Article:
Friday, December 7, 2018


What is a holiday without special food?

I find myself on these short, overcast days thinking of cookies and remembering the days of baking with my family in the kitchen as we mixed flour, butter, sugar, vanilla extract and eggs together, making balls of dough or rolling the dough flat to cut out cookie cutter shapes. Cardamom, a spice from India and Indonesia, added a Scandinavian flavor to the cookies. How did cardamom wind up in many Scandinavian recipes? The Vikings sailed, traded, pillaged and participated in slave trading all the way to the Far East. They returned home with many items such as spices that influenced changes in their own culture. Cardamom was one of them.

My mom made Sandbakelse, a shortbread cookie with cardamom added, every year. When my mother stopped baking Sandbakelse, no one else in our family took over the all-day task of pressing a small ball of cookie dough into 3-inch fluted tin pans, baking them in the oven until the edges turned brown, and letting them cool before carefully tapping them into her hand. Though we always savored Sandbakelse plain, other people fill the flutes with lingonberry jam or almond fillings.

My sisters and I made pepperkaker (a ginger cookie), rosettes, and krumkaker (another cardamom-flavored cookie). I include my dad in the group of holiday treat makers, not because he made cookies, but because he supervised making lefse, a Norwegian potato pancake. He heated crepe-like circles of dough on a griddle and flipped the thin pancake when brown spots appeared. He knew just when the lefse was ready. Once off the griddle, we spread a few of the lefse with either butter and jam or butter and sugar. We rolled the lefse into tight rolls, closed our eyes, opened our mouths, and tasted the first holiday treat of the year.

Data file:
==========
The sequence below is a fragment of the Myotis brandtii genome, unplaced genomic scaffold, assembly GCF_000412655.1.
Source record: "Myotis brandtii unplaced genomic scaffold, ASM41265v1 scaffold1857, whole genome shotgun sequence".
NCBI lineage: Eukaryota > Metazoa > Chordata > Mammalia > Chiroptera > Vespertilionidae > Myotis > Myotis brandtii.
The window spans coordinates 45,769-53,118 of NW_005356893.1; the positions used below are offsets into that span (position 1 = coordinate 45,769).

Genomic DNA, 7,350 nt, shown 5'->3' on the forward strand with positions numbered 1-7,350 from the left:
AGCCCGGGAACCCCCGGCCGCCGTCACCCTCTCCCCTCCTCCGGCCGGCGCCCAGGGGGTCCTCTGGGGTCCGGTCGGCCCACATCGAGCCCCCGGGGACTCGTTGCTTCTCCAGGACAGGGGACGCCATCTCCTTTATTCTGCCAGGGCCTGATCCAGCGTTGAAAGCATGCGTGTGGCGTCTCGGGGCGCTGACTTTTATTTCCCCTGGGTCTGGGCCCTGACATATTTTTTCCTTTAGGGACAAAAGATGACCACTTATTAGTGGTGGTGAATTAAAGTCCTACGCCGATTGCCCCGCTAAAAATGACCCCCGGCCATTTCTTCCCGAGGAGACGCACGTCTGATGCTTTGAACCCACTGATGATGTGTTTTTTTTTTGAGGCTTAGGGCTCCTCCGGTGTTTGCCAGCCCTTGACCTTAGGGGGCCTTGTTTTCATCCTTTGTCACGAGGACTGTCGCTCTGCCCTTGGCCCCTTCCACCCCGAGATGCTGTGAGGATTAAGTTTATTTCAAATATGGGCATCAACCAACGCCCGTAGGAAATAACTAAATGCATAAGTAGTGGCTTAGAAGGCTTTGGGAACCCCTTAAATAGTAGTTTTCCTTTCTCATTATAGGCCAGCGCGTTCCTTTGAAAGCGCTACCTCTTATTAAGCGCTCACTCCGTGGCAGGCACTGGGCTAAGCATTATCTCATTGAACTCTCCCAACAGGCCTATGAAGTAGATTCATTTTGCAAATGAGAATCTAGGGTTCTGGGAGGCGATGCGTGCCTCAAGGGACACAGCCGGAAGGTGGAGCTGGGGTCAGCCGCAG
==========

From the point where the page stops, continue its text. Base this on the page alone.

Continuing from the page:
I don't bake often, but the holiday season creates the desire to inhale the aromas of baking cookies, to savor the warm, butter-filled lefse, and to crunch into a powdered sugar-coated rosette, which then covers my lips and tips of my fingers with fine powder to be licked off with pleasure. What a holiday treat!

Sandbakelse before baking  Photo courtesy of Fisken Fjorden

Here are two Heimdahl cookie recipes to try:

Sandbakelse, as written by my mom

Pre-heat oven to 375 degrees. Warm the fluted tin pans.

Mix together:
1/2 cup butter
1/2  cup oleo
1 cup sugar
3 cups flour
1 egg
2 yolks
1 tsp baking powder
1/2 tsp cardamom
1/s almond extract

Roll into a 1-inch ball. Spread the dough inside the fluted pans, pushing the dough up the sides.
Bake for 6 1/2 minutes. Let cool before removing from pans.


Pre-heat oven to 375 degrees.

Mix together in the following order:
3/4 cup butter
1 1/2 cups sugar
1 Tbsp dark strap molasses
2 tsp baking soda
1 egg
3 1/4 cup flour
2 tsp cinnamon
1 tsp cloves
1/2 tsp ginger
2-3 Tbsp water, if needed

Chill dough and roll out thin. Cut in diamond shapes.
Bake for 10 minutes.

Do you have a favorite holiday treat?


  1. Martha, this is such perfect timing for me! I just finished baking snickerdoodles and linzer cookies and doggie biscuits for my grand-puppies. Happy holidays!

    1. Yes, I saw your linzer cookies on FB. They look delicious! Doggie biscuits, now there is a recipe. Happy holidays back to you and your family, Sara.

  2. Drooling. Wanting to be smelling the goodies in the kitchen...mmmmm

    1. Someone is supposed to be working on getting aromas emanating from your phone! We may be able to smell those cookies yet. Thanks for your comments, Jan.


Thank you for commenting! I love hearing from readers. I answer each one.

I do not post Anonymous comments because of problems with spammers.